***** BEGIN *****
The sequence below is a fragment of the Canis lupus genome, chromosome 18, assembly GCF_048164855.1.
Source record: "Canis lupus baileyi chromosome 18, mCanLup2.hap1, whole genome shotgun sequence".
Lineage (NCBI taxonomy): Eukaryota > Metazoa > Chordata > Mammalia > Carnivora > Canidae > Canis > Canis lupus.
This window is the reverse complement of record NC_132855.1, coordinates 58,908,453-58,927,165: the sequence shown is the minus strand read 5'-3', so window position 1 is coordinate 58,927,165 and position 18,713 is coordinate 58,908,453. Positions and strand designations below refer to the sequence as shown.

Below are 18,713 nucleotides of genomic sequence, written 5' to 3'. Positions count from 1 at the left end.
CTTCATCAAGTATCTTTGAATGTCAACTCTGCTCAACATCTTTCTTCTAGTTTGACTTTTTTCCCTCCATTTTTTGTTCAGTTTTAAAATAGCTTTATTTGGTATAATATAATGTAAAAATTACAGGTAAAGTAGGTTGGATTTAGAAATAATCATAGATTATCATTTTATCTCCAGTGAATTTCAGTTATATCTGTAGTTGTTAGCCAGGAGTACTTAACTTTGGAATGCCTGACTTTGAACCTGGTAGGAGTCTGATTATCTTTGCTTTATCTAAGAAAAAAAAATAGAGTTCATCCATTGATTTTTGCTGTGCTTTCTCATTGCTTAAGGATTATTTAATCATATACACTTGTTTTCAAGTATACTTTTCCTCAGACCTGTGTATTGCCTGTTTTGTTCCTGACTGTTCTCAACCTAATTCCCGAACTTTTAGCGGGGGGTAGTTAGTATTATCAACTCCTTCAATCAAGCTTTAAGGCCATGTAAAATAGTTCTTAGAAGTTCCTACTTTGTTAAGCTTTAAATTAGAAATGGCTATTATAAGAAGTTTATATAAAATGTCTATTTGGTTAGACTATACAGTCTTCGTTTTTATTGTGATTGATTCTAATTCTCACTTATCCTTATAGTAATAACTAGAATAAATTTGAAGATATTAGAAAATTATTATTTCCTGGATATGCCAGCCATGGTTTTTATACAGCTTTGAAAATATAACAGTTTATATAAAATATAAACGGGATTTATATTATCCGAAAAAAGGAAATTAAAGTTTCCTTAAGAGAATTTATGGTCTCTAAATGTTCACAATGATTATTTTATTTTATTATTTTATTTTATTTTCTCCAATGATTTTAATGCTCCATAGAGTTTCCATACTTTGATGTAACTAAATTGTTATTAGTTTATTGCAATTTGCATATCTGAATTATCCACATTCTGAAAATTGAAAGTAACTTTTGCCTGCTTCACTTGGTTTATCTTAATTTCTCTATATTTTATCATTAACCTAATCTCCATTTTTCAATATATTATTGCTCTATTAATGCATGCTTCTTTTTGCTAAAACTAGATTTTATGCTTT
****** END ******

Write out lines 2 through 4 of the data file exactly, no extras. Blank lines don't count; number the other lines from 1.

Source record: "Canis lupus baileyi chromosome 18, mCanLup2.hap1, whole genome shotgun sequence".
Lineage (NCBI taxonomy): Eukaryota > Metazoa > Chordata > Mammalia > Carnivora > Canidae > Canis > Canis lupus.
This window is the reverse complement of record NC_132855.1, coordinates 58,908,453-58,927,165: the sequence shown is the minus strand read 5'-3', so window position 1 is coordinate 58,927,165 and position 18,713 is coordinate 58,908,453. Positions and strand designations below refer to the sequence as shown.